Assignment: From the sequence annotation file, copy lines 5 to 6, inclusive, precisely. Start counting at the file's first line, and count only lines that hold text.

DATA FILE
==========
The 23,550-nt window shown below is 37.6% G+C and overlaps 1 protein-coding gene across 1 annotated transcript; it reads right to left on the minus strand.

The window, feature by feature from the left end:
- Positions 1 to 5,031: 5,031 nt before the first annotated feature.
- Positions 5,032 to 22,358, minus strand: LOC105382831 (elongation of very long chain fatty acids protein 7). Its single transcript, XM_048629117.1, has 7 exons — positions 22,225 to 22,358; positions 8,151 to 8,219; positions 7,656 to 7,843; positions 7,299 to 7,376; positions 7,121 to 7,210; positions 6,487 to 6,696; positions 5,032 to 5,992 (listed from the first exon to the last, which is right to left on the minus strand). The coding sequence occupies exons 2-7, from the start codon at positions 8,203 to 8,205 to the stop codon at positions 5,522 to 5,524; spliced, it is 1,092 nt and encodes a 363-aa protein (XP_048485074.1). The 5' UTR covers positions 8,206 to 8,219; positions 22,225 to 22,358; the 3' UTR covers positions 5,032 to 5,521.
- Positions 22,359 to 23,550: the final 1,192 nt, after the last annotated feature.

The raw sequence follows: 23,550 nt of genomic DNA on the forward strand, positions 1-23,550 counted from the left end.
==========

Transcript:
- Positions 22,359 to 23,550: the final 1,192 nt, after the last annotated feature.

The raw sequence follows: 23,550 nt of genomic DNA on the forward strand, positions 1-23,550 counted from the left end.